By Michael Bachelard, Sydney Morning Herald, 9 June 2012 | A huge Australian-owned forest-carbon project in Indonesia has stalled and may need to be abandoned entirely because of a recent change of government in the province of Aceh. Australian businessman and former chief of the Australian Prudential Regulation Authority Jeff Carmichael has outed himself to The Saturday Age as a seven-figure investor in the Aceh project run by Dorjee Sun, environment entrepreneur and star of the 2009 documentary The Burning Season. But Dr Carmichael acknowledges that, due to ”political risk” in Indonesia, he might lose the money he’s already spent.
10 June 2012
By MIchael Bachelard, Illawarra Mercury, 10 June 2012 | As the public servants of Indonesia’s Forestry Ministry stand waiting for the lifts, they are assailed by warnings against graft. “Stop bribes, corruption,” says a large sign on level three. “We officers of the Ministry of Forestry are anti-bribes,” asserts another. It would seem patronising if it were not so necessary. “The forestry sector,” said Chandra Hamzah, the deputy chairman of Indonesia’s Corruption Eradication Commission, in 2010, “is a source of unlimited corruption.” The department earns $15 billion a year in revenue from selling forestry permits and the investors with the deepest pockets are those who want to log forests or turn them into plantations. The illegal trade in logging and forest concessions, fuelled by bribes, cronyism and corruption, is invisible but probably many times larger.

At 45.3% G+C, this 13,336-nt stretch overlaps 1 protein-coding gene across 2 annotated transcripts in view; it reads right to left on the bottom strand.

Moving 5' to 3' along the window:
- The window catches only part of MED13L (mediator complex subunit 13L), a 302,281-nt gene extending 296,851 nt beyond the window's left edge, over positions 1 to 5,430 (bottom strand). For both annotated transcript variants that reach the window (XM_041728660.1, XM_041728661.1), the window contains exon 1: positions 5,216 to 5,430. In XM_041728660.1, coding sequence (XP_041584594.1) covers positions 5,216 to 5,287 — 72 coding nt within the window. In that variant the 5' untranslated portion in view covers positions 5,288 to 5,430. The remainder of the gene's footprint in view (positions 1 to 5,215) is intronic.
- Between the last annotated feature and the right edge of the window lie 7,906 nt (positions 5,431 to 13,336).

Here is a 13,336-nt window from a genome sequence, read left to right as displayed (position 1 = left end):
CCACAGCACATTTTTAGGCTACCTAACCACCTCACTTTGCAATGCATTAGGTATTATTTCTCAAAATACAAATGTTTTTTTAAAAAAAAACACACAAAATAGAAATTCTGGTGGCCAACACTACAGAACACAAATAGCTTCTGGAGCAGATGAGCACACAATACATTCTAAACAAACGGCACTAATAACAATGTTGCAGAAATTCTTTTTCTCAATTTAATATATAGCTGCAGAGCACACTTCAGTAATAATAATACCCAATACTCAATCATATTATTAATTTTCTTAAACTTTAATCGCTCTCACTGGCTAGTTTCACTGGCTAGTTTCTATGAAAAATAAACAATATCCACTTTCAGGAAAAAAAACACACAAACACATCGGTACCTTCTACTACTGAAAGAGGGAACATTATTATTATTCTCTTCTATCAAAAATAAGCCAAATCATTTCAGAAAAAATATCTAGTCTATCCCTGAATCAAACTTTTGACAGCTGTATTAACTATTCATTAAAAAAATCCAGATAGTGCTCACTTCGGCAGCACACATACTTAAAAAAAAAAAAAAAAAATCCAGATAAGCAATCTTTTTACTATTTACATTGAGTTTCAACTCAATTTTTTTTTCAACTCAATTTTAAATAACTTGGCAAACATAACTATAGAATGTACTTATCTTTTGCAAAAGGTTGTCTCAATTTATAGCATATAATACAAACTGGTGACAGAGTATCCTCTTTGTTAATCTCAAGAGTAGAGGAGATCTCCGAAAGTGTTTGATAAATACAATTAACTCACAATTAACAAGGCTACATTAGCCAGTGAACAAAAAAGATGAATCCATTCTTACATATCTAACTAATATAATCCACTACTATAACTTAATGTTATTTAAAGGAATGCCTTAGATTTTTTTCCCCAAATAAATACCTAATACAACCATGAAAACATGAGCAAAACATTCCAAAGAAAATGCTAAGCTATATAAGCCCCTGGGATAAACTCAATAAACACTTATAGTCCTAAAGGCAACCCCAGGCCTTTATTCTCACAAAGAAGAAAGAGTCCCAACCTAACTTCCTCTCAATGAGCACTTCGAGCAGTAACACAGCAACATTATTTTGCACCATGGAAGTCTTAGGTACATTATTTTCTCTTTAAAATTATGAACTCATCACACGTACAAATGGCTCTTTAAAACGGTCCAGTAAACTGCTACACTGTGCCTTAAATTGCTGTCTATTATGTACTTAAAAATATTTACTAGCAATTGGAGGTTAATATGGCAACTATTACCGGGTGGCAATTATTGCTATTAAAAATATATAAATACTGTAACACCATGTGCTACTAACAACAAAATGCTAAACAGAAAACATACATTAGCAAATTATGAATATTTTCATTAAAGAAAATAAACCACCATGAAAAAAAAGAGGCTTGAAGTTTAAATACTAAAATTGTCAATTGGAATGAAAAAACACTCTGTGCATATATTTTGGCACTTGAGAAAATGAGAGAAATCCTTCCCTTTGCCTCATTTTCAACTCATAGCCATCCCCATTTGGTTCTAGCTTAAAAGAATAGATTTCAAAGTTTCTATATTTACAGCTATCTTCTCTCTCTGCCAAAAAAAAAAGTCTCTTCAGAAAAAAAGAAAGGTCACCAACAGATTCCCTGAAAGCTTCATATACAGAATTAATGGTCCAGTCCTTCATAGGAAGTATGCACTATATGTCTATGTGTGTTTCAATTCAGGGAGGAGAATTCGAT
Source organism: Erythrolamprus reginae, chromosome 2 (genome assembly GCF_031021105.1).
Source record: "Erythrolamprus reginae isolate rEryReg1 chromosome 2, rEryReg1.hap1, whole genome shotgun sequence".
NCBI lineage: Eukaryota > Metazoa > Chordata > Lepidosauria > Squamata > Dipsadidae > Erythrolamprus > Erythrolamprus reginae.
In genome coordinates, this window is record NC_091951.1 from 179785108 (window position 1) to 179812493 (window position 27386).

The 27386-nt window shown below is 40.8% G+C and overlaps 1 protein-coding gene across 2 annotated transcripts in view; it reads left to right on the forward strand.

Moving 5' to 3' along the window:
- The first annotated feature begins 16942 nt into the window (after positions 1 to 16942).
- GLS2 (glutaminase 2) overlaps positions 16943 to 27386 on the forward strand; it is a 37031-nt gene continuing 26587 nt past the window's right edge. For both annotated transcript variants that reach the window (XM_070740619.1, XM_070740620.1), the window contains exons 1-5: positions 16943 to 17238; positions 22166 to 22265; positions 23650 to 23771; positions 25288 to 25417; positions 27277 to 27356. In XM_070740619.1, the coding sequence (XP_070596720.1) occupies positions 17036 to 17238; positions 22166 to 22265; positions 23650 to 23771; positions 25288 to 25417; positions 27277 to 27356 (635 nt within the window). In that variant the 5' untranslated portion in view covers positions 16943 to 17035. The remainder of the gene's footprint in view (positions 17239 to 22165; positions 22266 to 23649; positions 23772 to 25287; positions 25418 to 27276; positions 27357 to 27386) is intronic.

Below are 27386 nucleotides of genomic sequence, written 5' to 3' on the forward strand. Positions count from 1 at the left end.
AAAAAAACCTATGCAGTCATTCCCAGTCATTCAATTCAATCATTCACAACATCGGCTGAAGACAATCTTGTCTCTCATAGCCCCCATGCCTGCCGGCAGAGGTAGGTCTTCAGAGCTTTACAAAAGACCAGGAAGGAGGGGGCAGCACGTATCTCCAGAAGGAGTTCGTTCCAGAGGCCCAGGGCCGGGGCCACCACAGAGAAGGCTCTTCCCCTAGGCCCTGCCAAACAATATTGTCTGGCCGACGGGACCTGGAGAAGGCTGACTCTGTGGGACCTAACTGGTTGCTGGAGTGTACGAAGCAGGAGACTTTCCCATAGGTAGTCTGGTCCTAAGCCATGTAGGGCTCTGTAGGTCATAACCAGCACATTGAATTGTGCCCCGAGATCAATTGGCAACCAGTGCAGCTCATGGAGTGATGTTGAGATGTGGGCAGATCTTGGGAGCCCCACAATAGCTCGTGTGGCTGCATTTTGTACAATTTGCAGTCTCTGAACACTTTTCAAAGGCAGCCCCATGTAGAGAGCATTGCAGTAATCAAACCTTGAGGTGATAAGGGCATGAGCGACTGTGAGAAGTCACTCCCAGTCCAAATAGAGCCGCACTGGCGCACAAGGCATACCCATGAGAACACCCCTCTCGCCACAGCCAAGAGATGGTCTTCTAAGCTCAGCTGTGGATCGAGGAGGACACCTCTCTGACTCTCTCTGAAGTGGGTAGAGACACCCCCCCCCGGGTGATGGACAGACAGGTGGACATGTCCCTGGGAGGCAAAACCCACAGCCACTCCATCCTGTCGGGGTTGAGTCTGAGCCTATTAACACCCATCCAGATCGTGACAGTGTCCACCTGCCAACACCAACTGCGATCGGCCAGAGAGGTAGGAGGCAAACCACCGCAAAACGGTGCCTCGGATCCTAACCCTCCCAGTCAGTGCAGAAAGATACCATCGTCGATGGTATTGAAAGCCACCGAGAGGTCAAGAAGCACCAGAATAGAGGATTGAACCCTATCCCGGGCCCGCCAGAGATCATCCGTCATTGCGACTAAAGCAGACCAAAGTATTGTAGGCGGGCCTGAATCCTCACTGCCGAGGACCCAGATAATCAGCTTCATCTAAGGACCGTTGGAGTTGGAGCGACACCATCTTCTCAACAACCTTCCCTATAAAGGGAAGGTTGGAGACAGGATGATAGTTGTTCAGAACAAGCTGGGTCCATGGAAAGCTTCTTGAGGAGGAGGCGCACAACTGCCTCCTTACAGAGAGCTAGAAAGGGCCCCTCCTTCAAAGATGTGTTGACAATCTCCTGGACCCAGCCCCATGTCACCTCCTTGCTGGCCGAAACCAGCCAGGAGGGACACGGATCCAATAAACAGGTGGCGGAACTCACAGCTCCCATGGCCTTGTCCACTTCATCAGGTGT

Jakarta Globe, 10 June 2012 | In July, Phongrat and her neighbors are to receive certification from the Roundtable on Sustainable Palm Oil (RSPO) as the first independent peasant farmers in the world to do so. German aid agencies set up and financed the training program… “This has been a successful project, a piece in the puzzle in the quest for sustainable palm oil,” says Martina Fleckenstein, WWF’s director for EU policy on agriculture and biomass. “We are pushing for direct trade links. Now there is a supply for companies that want to buy sustainable palm oil from peasant farmers,” she says. Greenpeace is more skeptical of the Krabi project. “It is good when palm oil is cultivated in a sustainable way, but a project like this one in Thailand does not resolve the real palm oil problem,” says Gesche Juergens, the group’s forests and biodiversity campaigner.
PHOTO credit: Image created using wordle.net.